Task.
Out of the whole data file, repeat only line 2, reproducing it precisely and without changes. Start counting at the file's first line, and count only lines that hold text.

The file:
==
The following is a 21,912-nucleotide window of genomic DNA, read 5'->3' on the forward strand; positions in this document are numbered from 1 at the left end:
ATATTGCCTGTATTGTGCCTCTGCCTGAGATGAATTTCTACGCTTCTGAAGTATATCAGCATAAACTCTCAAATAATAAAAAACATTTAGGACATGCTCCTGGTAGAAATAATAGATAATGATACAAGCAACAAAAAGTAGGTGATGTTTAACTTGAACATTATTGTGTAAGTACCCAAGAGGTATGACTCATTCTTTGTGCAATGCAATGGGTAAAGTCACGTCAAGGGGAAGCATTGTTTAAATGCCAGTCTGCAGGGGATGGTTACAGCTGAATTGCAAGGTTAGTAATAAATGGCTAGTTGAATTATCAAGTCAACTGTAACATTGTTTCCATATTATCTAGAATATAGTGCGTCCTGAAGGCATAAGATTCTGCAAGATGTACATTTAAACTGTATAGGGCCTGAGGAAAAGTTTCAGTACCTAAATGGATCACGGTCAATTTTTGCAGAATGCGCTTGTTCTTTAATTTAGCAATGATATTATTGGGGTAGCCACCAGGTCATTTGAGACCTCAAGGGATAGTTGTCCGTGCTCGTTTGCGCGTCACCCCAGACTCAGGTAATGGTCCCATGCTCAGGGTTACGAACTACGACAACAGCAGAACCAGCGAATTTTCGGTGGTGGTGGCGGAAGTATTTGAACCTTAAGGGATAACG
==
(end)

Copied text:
ATATTGCCTGTATTGTGCCTCTGCCTGAGATGAATTTCTACGCTTCTGAAGTATATCAGCATAAACTCTCAAATAATAAAAAACATTTAGGACATGCTCCTGGTAGAAATAATAGATAATGATACAAGCAACAAAAAGTAGGTGATGTTTAACTTGAACATTATTGTGTAAGTACCCAAGAGGTATGACTCATTCTTTGTGCAATGCAATGGGTAAAGTCACGTCAAGGGGAAGCATTGTTTAAATGCCAGTCTGCAGGGGATGGTTACAGCTGAATTGCAAGGTTAGTAATAAATGGCTAGTTGAATTATCAAGTCAACTGTAACATTGTTTCCATATTATCTAGAATATAGTGCGTCCTGAAGGCATAAGATTCTGCAAGATGTACATTTAAACTGTATAGGGCCTGAGGAAAAGTTTCAGTACCTAAATGGATCACGGTCAATTTTTGCAGAATGCGCTTGTTCTTTAATTTAGCAATGATATTATTGGGGTAGCCACCAGGTCATTTGAGACCTCAAGGGATAGTTGTCCGTGCTCGTTTGCGCGTCACCCCAGACTCAGGTAATGGTCCCATGCTCAGGGTTACGAACTACGACAACAGCAGAACCAGCGAATTTTCGGTGGTGGTGGCGGAAGTATTTGAACCTTAAGGGATAACG